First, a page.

Jökulsárlón Lagoon, Iceland.
The air is cold but the water is colder, its surface gridlocked with icebergs. Slabs and hunks and blocks of ice the size of ships, houses, buses—they’re everywhere, crowded into the glacial lagoon. The icebergs are dazzling white and pale gray and a light milky blue, and striped with volcanic ash; the water is the color of dull metal. Low clouds press down. Seabirds shriek. On the far side of the lagoon, a glacier called Vatnajökull hunkers like the beast that it is: a 3,100-square-mile ice cap that sprawls over southeast Iceland, dwarfing other European glaciers. For anyone unaware that it is ill-advised to jump in for a dip, a big red sign spells out the hazards: “No Swimming—Freezing Water. You Only Survive Few Minutes.” And if that isn’t enough of a deterrent: “Dangerous Currents. Rolling Icebergs Form Waves.”
“Oooh, look at all those fears!” Wim Hof says, reading the sign in mock terror. He is 61 years old and scruffily bearded, with a growly, booming voice that’s easily heard at a distance. Hof is Dutch, his accent full of rolling r’s and long vowels. There’s nothing slick about his appearance. He’s wearing surf shorts, rubber sandals, and a tropical-print T-shirt under a thin raincoat that flaps in the wind. It’s not much in the way of clothing; by comparison, I’m swaddled in so many layers I can barely move my arms. It’s about 40 degrees Fahrenheit outside, with plenty of windchill. Farther down the beach, little clots of tourists who’ve braved the sour weather look like they’re huddled together for survival.
Hof, meanwhile, is in his element. His exploits in, on, and under ice are so renowned that his nickname is the Iceman. Maybe you’ve seen photos of him standing encased in ice for nearly two hours or running up Mount Everest wearing only shorts. (He made it to 24,278 feet but had to turn back before reaching the summit due to a foot injury.) Or summiting Kilimanjaro in 31 hours—again, nearly naked—a climb that typically takes a week to allow for altitude acclimatization. Each of these activities seems like it could kill a person, but Hof’s only close call over the years happened on his first attempt, in 2000, to swim 50 meters below the solid cap ice on a lake in Finland. His corneas froze, impairing his vision, and he couldn’t find the exit hole. (He was rescued by a safety diver.)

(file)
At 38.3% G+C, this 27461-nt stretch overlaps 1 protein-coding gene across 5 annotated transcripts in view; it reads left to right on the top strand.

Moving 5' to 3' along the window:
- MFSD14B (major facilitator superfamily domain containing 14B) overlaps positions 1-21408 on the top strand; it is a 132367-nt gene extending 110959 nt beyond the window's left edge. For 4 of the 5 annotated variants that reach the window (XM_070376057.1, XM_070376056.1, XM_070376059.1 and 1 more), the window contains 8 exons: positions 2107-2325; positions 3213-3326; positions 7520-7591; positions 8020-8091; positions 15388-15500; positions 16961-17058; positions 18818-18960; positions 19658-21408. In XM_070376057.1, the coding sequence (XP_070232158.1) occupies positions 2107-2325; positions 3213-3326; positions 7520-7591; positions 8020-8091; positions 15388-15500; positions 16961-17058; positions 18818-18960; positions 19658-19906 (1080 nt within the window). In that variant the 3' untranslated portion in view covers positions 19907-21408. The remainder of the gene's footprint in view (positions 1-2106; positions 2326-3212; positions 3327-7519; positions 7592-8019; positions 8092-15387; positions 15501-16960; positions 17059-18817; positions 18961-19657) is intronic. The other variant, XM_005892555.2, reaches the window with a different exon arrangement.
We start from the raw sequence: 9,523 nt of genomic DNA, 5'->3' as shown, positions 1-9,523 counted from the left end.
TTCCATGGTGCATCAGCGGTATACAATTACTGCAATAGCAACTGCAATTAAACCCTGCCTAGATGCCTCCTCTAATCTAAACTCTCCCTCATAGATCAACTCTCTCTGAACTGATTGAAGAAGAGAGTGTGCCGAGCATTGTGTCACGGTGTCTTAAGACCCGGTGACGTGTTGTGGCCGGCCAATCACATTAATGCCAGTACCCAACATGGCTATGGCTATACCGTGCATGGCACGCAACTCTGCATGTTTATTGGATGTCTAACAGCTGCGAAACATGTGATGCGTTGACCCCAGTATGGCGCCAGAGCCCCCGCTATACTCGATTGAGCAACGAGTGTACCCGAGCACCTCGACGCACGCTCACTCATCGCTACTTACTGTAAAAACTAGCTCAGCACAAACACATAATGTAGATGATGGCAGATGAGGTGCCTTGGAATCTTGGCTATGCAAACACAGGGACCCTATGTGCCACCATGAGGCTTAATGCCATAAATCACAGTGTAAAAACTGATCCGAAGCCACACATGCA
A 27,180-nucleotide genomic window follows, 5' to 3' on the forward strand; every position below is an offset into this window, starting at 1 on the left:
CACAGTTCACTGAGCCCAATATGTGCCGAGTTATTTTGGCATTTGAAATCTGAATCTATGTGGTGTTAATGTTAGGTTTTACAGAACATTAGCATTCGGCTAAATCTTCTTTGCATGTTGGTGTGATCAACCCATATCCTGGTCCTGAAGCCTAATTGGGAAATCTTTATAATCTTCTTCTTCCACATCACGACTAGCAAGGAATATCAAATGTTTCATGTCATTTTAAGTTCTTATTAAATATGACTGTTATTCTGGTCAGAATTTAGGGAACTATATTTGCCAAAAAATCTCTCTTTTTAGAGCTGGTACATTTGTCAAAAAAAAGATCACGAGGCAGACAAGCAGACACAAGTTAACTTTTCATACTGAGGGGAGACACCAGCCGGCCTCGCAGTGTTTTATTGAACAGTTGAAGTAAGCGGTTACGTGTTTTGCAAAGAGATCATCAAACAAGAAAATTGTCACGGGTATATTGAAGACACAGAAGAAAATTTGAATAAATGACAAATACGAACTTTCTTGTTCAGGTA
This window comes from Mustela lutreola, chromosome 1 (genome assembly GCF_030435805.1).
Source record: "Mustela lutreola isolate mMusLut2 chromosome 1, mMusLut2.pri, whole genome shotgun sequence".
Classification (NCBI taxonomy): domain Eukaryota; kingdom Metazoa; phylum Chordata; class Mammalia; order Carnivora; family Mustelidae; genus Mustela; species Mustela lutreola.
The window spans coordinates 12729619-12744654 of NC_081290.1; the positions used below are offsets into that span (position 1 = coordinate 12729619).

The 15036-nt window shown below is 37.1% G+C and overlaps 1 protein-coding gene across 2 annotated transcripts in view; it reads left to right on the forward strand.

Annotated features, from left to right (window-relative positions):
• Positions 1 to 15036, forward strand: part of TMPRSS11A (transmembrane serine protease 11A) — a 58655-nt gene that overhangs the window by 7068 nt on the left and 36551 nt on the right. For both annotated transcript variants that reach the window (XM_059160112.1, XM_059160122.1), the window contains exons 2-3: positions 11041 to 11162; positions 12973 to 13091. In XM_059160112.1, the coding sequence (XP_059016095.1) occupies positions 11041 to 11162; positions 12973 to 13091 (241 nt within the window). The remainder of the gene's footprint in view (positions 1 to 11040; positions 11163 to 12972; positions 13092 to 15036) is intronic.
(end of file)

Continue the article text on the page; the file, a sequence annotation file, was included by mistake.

Hof strips down to his trunks with gusto and starts heading toward the lagoon. He’s here to film promotional videos for his company, called Innerfire, and his crew—three athletic men named Peter Schagen, Thor Gudnason, and Tahir Burhan—are laden with camera gear. Hof turns to me. “I’m writing a new book, you know,” he says in a low voice, as though confiding a secret. “Its title is FUCK FEAR!” (Hof does, in fact, have a new book out, but its title is The Wim Hof Method: Activate Your Full Human Potential.) Then he lets out a guffaw and strides across the black lava beach.
At the water’s edge, Hof stops for a moment. “You gotta swim today,” he tells me. “Yeah—it will be good! We’ll go wild! We will sing in front of everybody! And we are gonna cut the crap and the bullshit and we are gonna live!” Hof tends to make intense eye contact, as though he can see right through a person’s arsenal of half-baked fears and excuses, and he’s doing it now, sizing me up. I’m saved by Burhan, who walks up with two guitar cases. He and Hof take out their guitars and start strumming. “Do you remember how to play… like a child… wooahh… that’s where I want to go, back in the flow,” Hof croons as the wind slaps at us.
Schagen signals that he’s ready with the drone, and Hof puts down the guitar. The tourists have sidled closer, drawn perhaps by the music but more likely by the improbable sight of bare flesh. The lagoon is only a few degrees above freezing; plunging into water that temperature feels like simultaneously being shocked, jabbed with needles, and squeezed in a vice. It’s a sensation that most of us try to avoid. But if you can stand cold immersion—and survive it—beyond the pain there’s exhilaration.
“Most people just think, Who is that crazy man?” Hof says. “But we’ve got to get back to the cold. Somebody has to show this.” He flings out his arms as if embracing the world at large, takes a deep breath, exhales, and walks into the lagoon.
There’s no flinching, no gasping. He submerges slowly, then strokes toward an anvil-shaped iceberg about 200 yards offshore. A seal pops its head up and glares at Hof, then makes a beeline for him, moving fast enough to leave a wake. This doesn’t look like it’s going to be a friendly encounter.
Hof, treading water, spots his companion. “Hi, Johnny!” he yells as the seal approaches. The two stare at each other for a while, and then Hof, perhaps recognizing the futility of a territorial standoff with a seal, turns and paddles back to shore. He’s been in the water for 30 minutes; when he gets out, his skin is an alarming shade of red. “Easy does it,” he says, grinning. “We’ve got all day.” He wipes himself with a towel, showing no signs of shivering. “I feel great!”